Note all people in the photos used are unaffiliated with the Dingoes and represent only those who are concerned for the safety of their family and friends overseas.
On a humid and cloudy Brisbane Sunday morning I approached Emma Miller Place at 11am to see a gathering of family and friends, of what could only numbered at the time of a hundred gatherers; all filled with a righteous feeling stirring them to action. Many of those attending were clad in the flag of their former homeland South Africa and others in their only or new home, Australia; many equipped with professional signs stating ‘Stop killing the farmers’ and ‘Allow our families into Australia’ to name a few, all being organised under the hashtag #BringThemHere. An obvious but effective co-opting of a tag used to push immigration from all other corners of the earth.
There was as well a noticeable Christian influence to the crowd, many holding crosses with names of those murdered and others adorned in shirts carrying a cross. Certainly a result of the strong Calvinist background of the South African people but a much welcome addition to the march compared to the other religious symbols we are use to seeing at rallies.
As the time drew on towards 12pm, the crowd grew exponentially until I can only but estimate to be that of five hundred members. It was a crowd of all ages, and of all backgrounds; young kids to the elderly, from cargo shorts to fur felt farmer hats and those adorned in their South African Rugby shirts.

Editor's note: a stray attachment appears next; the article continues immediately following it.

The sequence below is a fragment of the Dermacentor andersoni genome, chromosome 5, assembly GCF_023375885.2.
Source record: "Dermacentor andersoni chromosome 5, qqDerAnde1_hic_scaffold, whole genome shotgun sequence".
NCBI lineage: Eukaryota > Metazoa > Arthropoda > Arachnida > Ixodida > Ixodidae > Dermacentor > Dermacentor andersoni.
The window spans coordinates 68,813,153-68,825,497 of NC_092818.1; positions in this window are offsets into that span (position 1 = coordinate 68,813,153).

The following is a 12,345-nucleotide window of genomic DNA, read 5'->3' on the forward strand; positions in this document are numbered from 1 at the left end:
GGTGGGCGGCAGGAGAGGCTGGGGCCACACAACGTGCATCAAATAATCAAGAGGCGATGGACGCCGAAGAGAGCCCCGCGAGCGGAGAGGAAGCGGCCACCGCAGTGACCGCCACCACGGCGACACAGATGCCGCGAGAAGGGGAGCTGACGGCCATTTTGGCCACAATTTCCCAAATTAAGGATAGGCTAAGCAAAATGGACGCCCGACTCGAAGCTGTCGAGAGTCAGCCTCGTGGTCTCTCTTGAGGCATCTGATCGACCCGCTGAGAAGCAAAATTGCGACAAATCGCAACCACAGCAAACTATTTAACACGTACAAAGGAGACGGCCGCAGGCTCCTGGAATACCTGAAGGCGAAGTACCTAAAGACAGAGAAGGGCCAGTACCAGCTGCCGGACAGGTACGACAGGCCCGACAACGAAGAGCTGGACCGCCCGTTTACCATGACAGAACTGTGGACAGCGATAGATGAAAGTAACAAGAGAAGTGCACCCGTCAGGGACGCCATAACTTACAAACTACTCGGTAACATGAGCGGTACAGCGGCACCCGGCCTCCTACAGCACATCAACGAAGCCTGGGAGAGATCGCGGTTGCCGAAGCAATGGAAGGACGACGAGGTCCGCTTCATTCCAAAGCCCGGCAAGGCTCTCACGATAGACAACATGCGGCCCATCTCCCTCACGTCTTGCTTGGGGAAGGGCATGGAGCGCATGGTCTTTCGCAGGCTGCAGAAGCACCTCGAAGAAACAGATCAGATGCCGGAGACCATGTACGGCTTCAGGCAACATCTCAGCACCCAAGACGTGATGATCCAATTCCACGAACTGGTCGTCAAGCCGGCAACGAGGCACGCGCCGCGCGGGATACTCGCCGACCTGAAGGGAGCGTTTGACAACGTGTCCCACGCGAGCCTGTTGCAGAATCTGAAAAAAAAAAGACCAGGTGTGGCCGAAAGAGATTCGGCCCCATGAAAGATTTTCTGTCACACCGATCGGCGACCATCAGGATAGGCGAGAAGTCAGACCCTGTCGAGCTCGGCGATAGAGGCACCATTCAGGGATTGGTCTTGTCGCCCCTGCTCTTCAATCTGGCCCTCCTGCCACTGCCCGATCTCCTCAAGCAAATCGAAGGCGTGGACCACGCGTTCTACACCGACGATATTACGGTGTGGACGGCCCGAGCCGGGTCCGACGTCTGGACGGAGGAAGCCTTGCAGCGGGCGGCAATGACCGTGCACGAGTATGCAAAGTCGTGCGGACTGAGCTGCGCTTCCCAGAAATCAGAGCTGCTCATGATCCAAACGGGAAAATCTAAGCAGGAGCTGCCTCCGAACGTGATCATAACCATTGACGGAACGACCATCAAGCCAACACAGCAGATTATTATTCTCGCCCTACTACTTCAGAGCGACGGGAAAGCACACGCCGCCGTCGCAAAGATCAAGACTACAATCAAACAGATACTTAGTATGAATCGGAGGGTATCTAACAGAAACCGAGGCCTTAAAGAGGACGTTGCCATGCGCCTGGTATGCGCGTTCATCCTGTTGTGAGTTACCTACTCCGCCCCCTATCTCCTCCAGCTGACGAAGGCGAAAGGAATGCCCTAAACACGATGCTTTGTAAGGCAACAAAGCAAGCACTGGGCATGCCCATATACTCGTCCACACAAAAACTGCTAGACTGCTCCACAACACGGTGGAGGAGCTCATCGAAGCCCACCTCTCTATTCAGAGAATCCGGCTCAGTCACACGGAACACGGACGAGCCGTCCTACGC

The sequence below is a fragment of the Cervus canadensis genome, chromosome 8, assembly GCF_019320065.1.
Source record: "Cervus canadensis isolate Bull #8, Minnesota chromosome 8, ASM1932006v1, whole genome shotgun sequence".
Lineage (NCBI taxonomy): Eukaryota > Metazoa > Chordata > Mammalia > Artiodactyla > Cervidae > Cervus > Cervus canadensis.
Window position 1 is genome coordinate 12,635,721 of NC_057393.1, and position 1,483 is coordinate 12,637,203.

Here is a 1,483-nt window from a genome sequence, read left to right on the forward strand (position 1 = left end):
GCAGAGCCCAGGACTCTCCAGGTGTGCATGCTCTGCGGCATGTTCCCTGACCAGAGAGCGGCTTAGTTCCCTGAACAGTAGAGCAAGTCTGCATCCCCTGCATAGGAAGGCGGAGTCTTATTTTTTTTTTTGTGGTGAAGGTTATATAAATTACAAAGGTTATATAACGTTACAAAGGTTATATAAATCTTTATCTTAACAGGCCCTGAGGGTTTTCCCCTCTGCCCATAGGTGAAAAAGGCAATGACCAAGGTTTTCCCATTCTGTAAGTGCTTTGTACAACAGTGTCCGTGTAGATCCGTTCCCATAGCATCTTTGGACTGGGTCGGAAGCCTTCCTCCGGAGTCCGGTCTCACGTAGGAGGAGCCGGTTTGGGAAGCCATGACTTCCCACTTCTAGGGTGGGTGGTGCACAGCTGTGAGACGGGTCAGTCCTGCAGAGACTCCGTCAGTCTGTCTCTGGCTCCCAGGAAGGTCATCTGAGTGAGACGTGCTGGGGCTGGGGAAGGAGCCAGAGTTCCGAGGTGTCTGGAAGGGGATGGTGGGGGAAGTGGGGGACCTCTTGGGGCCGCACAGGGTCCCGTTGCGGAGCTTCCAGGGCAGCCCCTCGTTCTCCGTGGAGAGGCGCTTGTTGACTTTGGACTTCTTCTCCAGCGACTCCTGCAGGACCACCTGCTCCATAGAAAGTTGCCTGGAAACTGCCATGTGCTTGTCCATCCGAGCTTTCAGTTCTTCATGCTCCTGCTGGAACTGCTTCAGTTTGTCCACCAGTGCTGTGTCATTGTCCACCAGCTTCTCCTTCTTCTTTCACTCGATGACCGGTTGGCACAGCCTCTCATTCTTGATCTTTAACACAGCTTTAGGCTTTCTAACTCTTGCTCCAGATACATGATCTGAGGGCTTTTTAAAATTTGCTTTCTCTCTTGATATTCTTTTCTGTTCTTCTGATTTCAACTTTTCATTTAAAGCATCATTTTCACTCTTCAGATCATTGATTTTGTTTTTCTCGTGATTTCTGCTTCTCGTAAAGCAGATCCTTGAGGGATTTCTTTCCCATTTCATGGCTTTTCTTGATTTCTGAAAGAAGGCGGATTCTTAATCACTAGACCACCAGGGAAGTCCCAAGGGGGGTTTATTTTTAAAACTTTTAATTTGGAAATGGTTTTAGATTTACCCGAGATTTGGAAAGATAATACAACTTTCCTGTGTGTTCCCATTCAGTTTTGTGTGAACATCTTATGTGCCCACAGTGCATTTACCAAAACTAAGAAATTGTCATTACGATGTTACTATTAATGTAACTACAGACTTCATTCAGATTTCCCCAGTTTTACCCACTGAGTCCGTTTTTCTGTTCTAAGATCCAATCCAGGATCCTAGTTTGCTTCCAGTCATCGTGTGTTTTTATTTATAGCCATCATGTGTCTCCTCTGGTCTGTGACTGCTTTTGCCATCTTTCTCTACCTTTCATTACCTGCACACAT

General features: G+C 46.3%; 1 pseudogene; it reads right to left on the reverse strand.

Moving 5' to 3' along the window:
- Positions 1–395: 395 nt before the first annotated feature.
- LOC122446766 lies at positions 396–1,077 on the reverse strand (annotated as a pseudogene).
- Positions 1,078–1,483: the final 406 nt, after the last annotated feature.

The time drew on 12 and we were rallied to a speech that was not well heard for those a few rows out but from the cheers I can only imagine it to be a motivational call to a just cause. The crowd moved from the park up the hill to begin the descent towards the Queensland parliamentary building following the Brisbane CBD. Situated about halfway through the crowd I was able to see the spectacle of the entire road covered in people, my idea of how many had rallied was torn apart as you could only but imagine it to be at least a thousand gathered and only bringing on more as people from the side of the road joined on.
The march was joined with many a call to an ‘Aussie, Aussie, Aussie, Oy, Oy, Oy’ and ‘Save our farmers! Save the Boer!’; the South Africans shouted, ‘Thank you Australia!’ and ‘Thank you Mr Dutton!’ to express their gratitude to someone finally giving them a fair chance, one that no other country in the West has given them, with Canada being one that appears to endorse the current situation.
Like all good things, the march came to an end, as all attendees stood in front of the Parliamentary building to listen to the organisers, Andrew Laming of the Liberal Party and Fraser Anning an Independent. Links to the speeches are below for your listening, both rather short but filled with the emotions of many who attended.
Fortunately the event went with little interference, there were remarks made by a few cyclists which were responded to in proper fashion with, ‘Get out of here you lefty’. It appears that the Left were organising their own event down the road against Manus Island but failed to rally anywhere near the same numbers as those who rallied for the Boers nor could they achieve the same level of optics.
Overall, the event was a giant success and can only further support the case for Australia backing the Boers as they face this hardship, and for the world to acknowledge the current white genocide occurring in South Africa.
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